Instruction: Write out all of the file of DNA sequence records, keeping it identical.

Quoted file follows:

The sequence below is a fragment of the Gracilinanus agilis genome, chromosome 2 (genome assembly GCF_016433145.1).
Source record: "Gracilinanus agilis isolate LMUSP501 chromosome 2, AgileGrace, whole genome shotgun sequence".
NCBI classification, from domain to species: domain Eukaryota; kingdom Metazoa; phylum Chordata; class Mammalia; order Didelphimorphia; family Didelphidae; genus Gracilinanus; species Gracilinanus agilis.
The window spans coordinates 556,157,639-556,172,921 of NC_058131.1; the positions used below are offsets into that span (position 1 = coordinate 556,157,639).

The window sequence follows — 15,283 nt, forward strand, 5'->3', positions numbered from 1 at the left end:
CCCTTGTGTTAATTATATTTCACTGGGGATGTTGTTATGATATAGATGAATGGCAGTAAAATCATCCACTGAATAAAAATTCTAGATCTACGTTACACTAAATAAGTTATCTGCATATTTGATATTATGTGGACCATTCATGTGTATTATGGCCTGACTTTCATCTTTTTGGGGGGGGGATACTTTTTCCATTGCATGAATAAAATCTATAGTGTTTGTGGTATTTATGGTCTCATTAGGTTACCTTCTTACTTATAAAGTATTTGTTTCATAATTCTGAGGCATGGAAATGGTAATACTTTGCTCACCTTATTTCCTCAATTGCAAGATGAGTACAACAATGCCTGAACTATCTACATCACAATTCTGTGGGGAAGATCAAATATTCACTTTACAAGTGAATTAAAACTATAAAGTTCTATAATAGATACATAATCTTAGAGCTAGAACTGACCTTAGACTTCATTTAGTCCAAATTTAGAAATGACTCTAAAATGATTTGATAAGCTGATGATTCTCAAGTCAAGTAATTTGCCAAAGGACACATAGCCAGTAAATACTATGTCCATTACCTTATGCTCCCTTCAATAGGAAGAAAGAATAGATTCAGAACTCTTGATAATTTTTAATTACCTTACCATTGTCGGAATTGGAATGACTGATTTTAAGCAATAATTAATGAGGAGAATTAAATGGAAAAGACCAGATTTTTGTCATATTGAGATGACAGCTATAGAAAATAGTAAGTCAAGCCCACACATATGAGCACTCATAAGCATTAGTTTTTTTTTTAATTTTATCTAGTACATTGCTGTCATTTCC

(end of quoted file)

The sequence below is a fragment of the Gracilinanus agilis genome, chromosome 2 (genome assembly GCF_016433145.1).
Source record: "Gracilinanus agilis isolate LMUSP501 chromosome 2, AgileGrace, whole genome shotgun sequence".
NCBI classification, from domain to species: domain Eukaryota; kingdom Metazoa; phylum Chordata; class Mammalia; order Didelphimorphia; family Didelphidae; genus Gracilinanus; species Gracilinanus agilis.
The window spans coordinates 556,157,639-556,172,921 of NC_058131.1; the positions used below are offsets into that span (position 1 = coordinate 556,157,639).

The window sequence follows — 15,283 nt, forward strand, 5'->3', positions numbered from 1 at the left end:
CCCTTGTGTTAATTATATTTCACTGGGGATGTTGTTATGATATAGATGAATGGCAGTAAAATCATCCACTGAATAAAAATTCTAGATCTACGTTACACTAAATAAGTTATCTGCATATTTGATATTATGTGGACCATTCATGTGTATTATGGCCTGACTTTCATCTTTTTGGGGGGGGGATACTTTTTCCATTGCATGAATAAAATCTATAGTGTTTGTGGTATTTATGGTCTCATTAGGTTACCTTCTTACTTATAAAGTATTTGTTTCATAATTCTGAGGCATGGAAATGGTAATACTTTGCTCACCTTATTTCCTCAATTGCAAGATGAGTACAACAATGCCTGAACTATCTACATCACAATTCTGTGGGGAAGATCAAATATTCACTTTACAAGTGAATTAAAACTATAAAGTTCTATAATAGATACATAATCTTAGAGCTAGAACTGACCTTAGACTTCATTTAGTCCAAATTTAGAAATGACTCTAAAATGATTTGATAAGCTGATGATTCTCAAGTCAAGTAATTTGCCAAAGGACACATAGCCAGTAAATACTATGTCCATTACCTTATGCTCCCTTCAATAGGAAGAAAGAATAGATTCAGAACTCTTGATAATTTTTAATTACCTTACCATTGTCGGAATTGGAATGACTGATTTTAAGCAATAATTAATGAGGAGAATTAAATGGAAAAGACCAGATTTTTGTCATATTGAGATGACAGCTATAGAAAATAGTAAGTCAAGCCCACACATATGAGCACTCATAAGCATTAGTTTTTTTTTTAATTTTATCTAGTACATTGCTGTCATTTCC